The Book as Artefact, Text and Border

By Anne Mette Hansen; Roger Lüdeke et al. | Go to book overview

The Potency of Error (exemplified in Joyce’s
Ulysses)

Fritz Senn

Whatever pivotal forces are at work in Joyce’s verbal universe, an emphasis on how things go wrong plays an effective part. All his works exemplify the humanity of error. Joyce may have carried platitudinous insights farthest, into the processes of the mind and, above all, into verbal expressions, style and language. Nothing, on its surface, is ever ‘right’ in Finnegans Wake (“the wright side and the wronged side” signals the principle and acts it out, FW 597.11), but the practice set in at the very outset, say “them with the rheumatic wheels” in the first story of Dubliners.

As publishers, reviewers and outraged readers testified all along, Joyce did things wrong without fail, he never seemed to conform. Like his selfappointed predecessor Daedalus, the arch-artificer, he sent his mind out towards structures or arts that were not as yet known, or accepted— “ignotas…in artes” in the proud boast lifted from Ovid’s Metamorphoses which is prefaced to A Portrait of the Artist As a Young Man. In this headlong advance Joyce lost admirers as he pursued his provective path, irrespective of conventions; no-one ever could have predicted the next stage to come. Joyce was censured and censored all along. In his own Ireland the pendulum gradually swung the other way; at first the country vilified or neglected him (there are still letters to the Irish Times to this effect), in the meantime he has become a national icon. Nowadays genuine appreciation is at variance with crass commercialism.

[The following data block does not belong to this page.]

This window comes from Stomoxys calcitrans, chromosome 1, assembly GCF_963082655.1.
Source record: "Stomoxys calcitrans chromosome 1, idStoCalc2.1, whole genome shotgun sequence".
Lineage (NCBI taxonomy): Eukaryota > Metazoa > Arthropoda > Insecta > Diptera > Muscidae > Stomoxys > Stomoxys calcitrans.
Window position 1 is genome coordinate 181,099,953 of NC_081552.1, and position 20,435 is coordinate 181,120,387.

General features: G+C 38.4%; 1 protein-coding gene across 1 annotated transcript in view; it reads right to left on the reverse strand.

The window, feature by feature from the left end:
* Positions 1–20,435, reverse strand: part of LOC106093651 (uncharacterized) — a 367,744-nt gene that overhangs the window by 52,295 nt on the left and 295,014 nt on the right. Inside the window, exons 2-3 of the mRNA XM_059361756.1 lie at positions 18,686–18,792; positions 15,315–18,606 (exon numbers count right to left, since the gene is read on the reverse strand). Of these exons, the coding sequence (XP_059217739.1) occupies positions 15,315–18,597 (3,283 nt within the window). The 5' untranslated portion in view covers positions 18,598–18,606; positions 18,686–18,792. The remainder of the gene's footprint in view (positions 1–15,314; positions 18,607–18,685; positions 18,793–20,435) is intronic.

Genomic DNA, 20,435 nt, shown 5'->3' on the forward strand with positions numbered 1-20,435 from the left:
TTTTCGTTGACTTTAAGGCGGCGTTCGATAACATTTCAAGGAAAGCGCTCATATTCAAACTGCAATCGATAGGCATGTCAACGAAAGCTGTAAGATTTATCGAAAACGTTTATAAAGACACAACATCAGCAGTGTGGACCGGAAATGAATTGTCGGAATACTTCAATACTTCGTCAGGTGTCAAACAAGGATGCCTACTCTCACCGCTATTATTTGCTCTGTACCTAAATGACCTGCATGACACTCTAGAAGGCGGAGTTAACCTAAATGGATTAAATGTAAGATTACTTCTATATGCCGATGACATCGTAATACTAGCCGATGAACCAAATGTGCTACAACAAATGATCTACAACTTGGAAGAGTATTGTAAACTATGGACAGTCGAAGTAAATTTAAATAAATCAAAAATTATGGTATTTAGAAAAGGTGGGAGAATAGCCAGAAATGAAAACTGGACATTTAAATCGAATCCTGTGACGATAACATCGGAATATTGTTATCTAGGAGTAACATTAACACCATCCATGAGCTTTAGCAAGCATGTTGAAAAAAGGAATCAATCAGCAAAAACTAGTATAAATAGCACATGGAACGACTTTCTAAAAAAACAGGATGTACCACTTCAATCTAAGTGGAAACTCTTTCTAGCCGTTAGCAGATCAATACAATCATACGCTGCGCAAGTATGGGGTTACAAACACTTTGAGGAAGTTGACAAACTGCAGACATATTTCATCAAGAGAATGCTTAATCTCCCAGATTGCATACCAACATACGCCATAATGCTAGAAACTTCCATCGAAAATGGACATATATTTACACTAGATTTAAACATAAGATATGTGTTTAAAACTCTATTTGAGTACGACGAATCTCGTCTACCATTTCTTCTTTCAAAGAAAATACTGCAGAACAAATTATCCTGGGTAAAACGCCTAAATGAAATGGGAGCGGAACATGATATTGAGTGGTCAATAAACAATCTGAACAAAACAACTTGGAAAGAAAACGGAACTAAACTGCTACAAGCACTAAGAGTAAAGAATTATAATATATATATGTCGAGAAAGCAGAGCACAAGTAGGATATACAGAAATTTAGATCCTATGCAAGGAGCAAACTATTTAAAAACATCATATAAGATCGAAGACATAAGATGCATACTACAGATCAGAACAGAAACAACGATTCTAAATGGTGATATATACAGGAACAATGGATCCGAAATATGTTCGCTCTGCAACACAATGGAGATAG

This outline focuses on errors, mistakes, whatever goes wrong, and it wisely refrains from any definition of what is right or wrong in which circumstances. Terms like “wrong, error, mistake” are employed in relation to goals or expectations; the main emphasis is on structural or lexical disruptions, a disregard for commonly observed, traditional norms (grammar, concordance, register). One of the effects of Joyce’s liberal training is a basic skepticism about all types of absolutes (though one still finds unquestioning certitude in Joyce scholarship.)

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